It was 5:51 on a Wednesday evening in October. I wrote while waiting for a coat of bright red paint to dry so I could finally finish the opening side of a new compost bin. I was also waiting for approval of cost for plants to be installed in a new Brooklyn backyard garden. My cat, Nuit, lay very still on the sofa, breathing heavily.
So often I've been surprised when asked about the cats in my email address (email@example.com) or in my garden design web address (veronicatsgardens.com). It happens that my first name ends in CA and my last name is Tyson-Strait. It also happens that I love cats and they have been a major part of my life for many years. The garden near my apartment building is home to several stray cats, most of which find shelter in a space created below the concreted area where the soil was not sufficiently compacted. My boys and I have rescued abandoned newborns and fed pregnant and nursing moms. I am careful when watering so as not to soak a new litter. Some cats are a bit fearless and disregard me as I work and one young cat bravely came under the stream of my watering hose during a hot summer day.
About twenty years ago when I first met my ex-husband, Marc, he belonged to a gray long-haired Persian silver tip mutt named, JayJay. They had both lived in Key West before moving to New York. I very easily fell in love with JayJay and we spent a lot of time chasing each other around Marc's apartment on 72nd Street. He was a lot of fun. I loved how he would raise his ears and resemble an owl when he wanted to be left alone. He liked being held on my shoulder like a baby and when Marc held him, he chewed on his long hair. JayJay accompanied us on our first date together. While holding on to Marc's shoulder he panicked about the traffic noises and by the time we got to Central Park, Marc's shirt was covered in tiny holes and little red blotches. JayJay carefully investigated the park keeping just a few yards away from our picnic blanket. I remember with some horror how JayJay behaved whenever a particular friend of Marc's first visited the apartment. There was lots of hissing as soon as the guy entered the apartment and a refusal to let him move in any direction. After drawing blood again on the second visit, the "monster cat" was locked away whenever this evident enemy came by. I had never seen anything like it and JayJay never behaved like that with any one else.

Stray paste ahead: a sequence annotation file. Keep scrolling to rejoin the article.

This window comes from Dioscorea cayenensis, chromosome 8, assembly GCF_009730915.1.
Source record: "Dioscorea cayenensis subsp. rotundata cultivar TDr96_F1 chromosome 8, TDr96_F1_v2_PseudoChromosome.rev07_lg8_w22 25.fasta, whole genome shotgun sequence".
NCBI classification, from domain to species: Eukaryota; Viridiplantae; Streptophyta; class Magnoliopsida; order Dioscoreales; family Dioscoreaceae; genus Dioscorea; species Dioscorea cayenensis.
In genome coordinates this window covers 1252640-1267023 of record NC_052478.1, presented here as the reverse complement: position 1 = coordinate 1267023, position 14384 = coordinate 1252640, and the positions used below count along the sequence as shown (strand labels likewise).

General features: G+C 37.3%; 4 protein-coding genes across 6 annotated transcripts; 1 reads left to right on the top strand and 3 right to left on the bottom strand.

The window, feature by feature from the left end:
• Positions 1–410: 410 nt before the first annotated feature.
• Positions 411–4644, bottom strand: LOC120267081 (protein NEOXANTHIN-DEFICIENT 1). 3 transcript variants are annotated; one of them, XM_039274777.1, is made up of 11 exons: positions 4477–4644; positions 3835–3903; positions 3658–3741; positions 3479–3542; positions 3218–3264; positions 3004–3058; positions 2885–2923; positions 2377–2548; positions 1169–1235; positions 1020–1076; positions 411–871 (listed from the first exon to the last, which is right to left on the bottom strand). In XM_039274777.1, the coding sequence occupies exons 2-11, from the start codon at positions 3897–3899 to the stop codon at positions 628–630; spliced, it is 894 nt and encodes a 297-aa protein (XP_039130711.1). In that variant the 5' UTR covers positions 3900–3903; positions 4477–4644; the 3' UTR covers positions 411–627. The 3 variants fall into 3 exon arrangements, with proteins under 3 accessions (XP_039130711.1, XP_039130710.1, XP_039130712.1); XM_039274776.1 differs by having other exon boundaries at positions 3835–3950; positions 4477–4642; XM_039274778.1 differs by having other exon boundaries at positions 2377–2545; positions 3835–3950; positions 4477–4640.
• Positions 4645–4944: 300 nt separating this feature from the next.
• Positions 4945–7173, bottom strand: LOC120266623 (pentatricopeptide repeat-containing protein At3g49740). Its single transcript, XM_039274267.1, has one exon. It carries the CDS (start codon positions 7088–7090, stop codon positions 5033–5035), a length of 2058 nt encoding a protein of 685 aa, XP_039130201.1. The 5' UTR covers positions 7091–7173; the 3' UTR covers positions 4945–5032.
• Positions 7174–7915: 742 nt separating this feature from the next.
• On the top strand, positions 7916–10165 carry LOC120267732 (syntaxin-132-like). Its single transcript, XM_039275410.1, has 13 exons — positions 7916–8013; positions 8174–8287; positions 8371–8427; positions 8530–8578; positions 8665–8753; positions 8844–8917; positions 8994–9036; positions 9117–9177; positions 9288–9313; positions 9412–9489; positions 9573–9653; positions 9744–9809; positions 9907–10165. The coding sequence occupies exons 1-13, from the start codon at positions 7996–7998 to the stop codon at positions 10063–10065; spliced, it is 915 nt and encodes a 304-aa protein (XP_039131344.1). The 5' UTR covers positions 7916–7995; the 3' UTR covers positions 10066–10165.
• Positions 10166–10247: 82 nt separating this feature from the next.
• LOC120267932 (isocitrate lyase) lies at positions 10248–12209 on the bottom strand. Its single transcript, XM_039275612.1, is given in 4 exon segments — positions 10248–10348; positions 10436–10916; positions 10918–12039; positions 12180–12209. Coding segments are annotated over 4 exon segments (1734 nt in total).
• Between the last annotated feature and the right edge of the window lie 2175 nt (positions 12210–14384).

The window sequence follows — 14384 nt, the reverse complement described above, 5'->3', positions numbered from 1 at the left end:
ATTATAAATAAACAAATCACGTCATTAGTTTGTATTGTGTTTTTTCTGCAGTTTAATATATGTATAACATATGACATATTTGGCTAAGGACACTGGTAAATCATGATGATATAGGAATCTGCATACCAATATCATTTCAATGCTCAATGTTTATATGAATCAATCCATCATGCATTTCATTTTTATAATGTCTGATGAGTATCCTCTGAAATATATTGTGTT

On the evening before he was to be emasculated, we had taken JayJay to the lower East Side to a friend's apartment to house sit and watch his cat. It was the first time that JayJay had been around another cat and it was a girl cat. He tried to be nice but that cat hated him and immediately retreated to her post on top of a seven-foot wardrobe. We watched with amusement and disappointment as JayJay walked from one end of the apartment to the other, while the perched cat hissed each time he neared the cupboard. After about the 99th time JayJay leaped, swatted the stunned cat in the face, jumped down and ignored her the rest of the night.
We lived in an old apartment building in Williamsburg and Marc was in the habit of smoking in the hallway where JayJay often followed him. One day we were horrified to see JayJay scamper into to apartment followed by a young adult pit bull. The dog held JayJay in his mouth while pressing him against the inside of the door to the apartment. Marc repeatedly hit the dog with a broomstick while JayJay hissed and growled but the dog held on and remained almost motionless while I stood in terror thinking that Marc would be attacked next. JayJay hissed and growled. After what seemed like hours the owner of the dog managed to push his way into the apartment and yank the dog who promptly released the cat. JayJay hid for hours. He later resurfaced but did not appear to be hurt.